`He has, a world of trouble. And as nice and kind a gentleman as ever you could wish to meet. His children don't take after him.'

`I suppose they take after their mother?' said Ursula.

`In many ways.' Mrs Krik lowered her voice a little. `She was a proud haughty lady when she came into these parts -- my word, she was that! She mustn't be looked at, and it was worth your life to speak to her.' The woman made a dry, sly face.

`Did you know her when she was first married?'

`Yes, I knew her. I nursed three of her children. And proper little terrors they were, little fiends -- that Gerald was a demon if ever there was one, a proper demon, ay, at six months old.' A curious malicious, sly tone came into the woman's voice.

`Really,' said Gudrun.

`That wilful, masterful -- he'd mastered one nurse at six months. Kick, and scream, and struggle like a demon. Many's the time I've pinched his little bottom for him, when he was a child in arms. Ay, and he'd have been better if he'd had it pinched oftener. But she wouldn't have them corrected -- no-o, wouldn't hear of it. I can remember the rows she had with Mr Crich, my word. When he'd got worked up, properly worked up till he could stand no more, he'd lock the study door and whip them. But she paced up and down all the while like a tiger outside, like a tiger, with very murder in her face. She had a face that could look death. And when the door was opened, she'd go in with her hands lifted -- "What have you been doing to my children, you coward." She was like one out of her mind. I believe he was frightened of her; he had to be driven mad before he'd lift a finger. Didn't the servants have a life of it! And didn't we used to be thankful when one of them caught it. They were the torment of your life.'

`Really!' said Gudrun.

`In every possible way. If you wouldn't let them smash their pots on the table, if you wouldn't let them drag the kitten about with a string round its neck, if you wouldn't give them whatever they asked for, every mortal thing -- then there was a shine on, and their mother coming in asking -- "What's the matter with him? What have you done to him? What is it, Darling?" And then she'd turn on you as if she'd trample you under her feet. But she didn't trample on me. I was the only one that could do anything with her demons -- for she wasn't going to be bothered with them herself. No, she took no trouble for them. But they must just have their way, they mustn't be spoken to. And Master Gerald was the beauty. I left when he was a year and a half, I could stand no more. But I pinched his little bottom for him when he was in arms, I did, when there was no holding him, and I'm not sorry I did --'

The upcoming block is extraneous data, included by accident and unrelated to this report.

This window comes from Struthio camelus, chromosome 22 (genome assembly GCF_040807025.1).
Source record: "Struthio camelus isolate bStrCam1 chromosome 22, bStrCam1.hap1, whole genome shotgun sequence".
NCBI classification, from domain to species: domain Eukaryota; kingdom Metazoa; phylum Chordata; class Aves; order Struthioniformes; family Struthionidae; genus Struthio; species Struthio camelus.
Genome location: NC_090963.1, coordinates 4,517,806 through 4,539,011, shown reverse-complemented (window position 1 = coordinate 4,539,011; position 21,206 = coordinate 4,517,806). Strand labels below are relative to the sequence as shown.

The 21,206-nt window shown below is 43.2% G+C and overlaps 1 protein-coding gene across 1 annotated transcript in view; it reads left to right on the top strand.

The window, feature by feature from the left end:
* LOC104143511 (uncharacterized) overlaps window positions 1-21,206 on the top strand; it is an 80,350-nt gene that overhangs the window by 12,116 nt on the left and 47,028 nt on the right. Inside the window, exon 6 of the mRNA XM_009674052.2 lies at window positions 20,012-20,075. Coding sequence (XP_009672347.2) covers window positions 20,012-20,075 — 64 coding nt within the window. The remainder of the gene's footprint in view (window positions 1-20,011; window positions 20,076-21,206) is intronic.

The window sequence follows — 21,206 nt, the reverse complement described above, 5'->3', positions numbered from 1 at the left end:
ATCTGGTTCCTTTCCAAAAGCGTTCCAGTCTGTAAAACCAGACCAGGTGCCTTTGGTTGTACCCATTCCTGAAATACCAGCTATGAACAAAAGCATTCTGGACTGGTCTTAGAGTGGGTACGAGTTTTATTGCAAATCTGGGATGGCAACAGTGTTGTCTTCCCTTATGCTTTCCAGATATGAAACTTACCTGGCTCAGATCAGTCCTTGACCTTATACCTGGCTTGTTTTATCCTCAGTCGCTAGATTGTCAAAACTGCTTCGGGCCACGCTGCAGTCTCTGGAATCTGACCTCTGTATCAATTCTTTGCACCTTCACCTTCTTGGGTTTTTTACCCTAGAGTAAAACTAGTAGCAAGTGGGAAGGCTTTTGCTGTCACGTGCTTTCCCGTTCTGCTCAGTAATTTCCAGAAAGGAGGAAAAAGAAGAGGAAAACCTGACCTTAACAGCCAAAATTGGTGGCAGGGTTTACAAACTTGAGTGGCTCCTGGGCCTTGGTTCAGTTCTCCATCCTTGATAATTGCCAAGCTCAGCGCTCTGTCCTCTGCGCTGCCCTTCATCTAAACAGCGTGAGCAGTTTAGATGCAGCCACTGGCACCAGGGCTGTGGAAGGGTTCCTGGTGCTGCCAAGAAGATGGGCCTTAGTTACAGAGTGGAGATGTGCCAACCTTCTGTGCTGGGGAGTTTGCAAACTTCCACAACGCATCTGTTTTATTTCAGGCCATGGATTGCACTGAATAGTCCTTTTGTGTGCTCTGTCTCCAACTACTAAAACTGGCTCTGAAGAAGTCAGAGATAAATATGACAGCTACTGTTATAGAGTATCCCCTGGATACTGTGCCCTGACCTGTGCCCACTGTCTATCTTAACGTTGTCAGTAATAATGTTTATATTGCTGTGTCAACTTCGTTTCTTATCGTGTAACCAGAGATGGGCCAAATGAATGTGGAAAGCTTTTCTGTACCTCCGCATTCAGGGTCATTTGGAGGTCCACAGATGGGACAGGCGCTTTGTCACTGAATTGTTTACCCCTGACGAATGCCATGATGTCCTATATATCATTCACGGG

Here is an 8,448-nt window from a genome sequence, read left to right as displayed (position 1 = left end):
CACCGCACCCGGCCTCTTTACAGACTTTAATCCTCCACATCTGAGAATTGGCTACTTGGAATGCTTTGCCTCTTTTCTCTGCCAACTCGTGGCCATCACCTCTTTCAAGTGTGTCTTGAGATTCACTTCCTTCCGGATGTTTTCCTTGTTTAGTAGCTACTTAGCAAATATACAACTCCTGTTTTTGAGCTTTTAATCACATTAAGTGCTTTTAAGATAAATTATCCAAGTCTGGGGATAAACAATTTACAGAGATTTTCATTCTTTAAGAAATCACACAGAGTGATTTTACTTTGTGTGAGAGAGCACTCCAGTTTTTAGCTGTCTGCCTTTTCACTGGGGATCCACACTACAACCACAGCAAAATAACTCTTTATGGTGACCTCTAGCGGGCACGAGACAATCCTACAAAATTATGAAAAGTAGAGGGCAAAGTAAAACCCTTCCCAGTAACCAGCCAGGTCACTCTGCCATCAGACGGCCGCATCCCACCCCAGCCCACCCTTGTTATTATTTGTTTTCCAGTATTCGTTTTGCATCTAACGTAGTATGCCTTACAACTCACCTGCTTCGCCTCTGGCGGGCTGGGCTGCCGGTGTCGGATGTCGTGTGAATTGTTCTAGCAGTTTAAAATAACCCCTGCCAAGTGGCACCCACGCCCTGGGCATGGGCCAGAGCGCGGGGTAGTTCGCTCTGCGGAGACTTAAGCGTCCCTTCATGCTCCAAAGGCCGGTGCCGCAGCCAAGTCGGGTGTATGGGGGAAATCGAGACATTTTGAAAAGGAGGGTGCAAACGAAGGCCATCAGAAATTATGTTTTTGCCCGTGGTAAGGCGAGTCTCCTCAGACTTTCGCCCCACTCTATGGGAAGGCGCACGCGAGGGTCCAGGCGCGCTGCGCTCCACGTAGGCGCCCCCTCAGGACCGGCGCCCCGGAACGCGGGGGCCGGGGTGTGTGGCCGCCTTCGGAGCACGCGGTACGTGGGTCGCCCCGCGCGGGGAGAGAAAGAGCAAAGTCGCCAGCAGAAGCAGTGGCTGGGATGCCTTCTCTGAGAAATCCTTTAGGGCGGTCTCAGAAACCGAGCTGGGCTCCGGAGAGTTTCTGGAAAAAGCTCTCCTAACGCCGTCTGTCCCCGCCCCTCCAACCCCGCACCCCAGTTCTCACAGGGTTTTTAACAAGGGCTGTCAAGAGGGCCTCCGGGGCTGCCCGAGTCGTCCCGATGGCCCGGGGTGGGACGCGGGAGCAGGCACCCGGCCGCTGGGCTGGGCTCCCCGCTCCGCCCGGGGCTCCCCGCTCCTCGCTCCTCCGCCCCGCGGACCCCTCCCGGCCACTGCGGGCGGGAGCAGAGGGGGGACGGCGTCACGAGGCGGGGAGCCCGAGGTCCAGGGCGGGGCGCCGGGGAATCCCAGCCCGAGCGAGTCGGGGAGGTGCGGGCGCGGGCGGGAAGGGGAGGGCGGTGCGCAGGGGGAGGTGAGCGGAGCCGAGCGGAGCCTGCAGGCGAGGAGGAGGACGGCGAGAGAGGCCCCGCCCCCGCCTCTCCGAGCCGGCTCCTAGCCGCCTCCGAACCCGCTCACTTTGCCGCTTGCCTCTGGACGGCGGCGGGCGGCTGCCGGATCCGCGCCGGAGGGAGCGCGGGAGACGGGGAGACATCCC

Gudrun went away in fury and loathing. The phrase, `I pinched his little bottom for him,' sent her into a white, stony fury. She could not bear it, she wanted to have the woman taken out at once and strangled. And yet there the phrase was lodged in her mind for ever, beyond escape. She felt, one day, she would have to tell him, to see how he took it. And she loathed herself for the thought.

But at Shortlands the life-long struggle was coming to a close. The father was ill and was going to die. He had bad internal pains, which took away all his attentive life, and left him with only a vestige of his consciousness. More and more a silence came over him, he was less and less acutely aware of his surroundings. The pain seemed to absorb his activity. He knew it was there, he knew it would come again. It was like something lurking in the darkness within him. And he had not the power, or the will, to seek it out and to know it. There it remained in the darkness, the great pain, tearing him at times, and then being silent. And when it tore him he crouched in silent subjection under it, and when it left him alone again, he refused to know of it. It was within the darkness, let it remain unknown. So he never admitted it, except in a secret corner of himself, where all his never-revealed fears and secrets were

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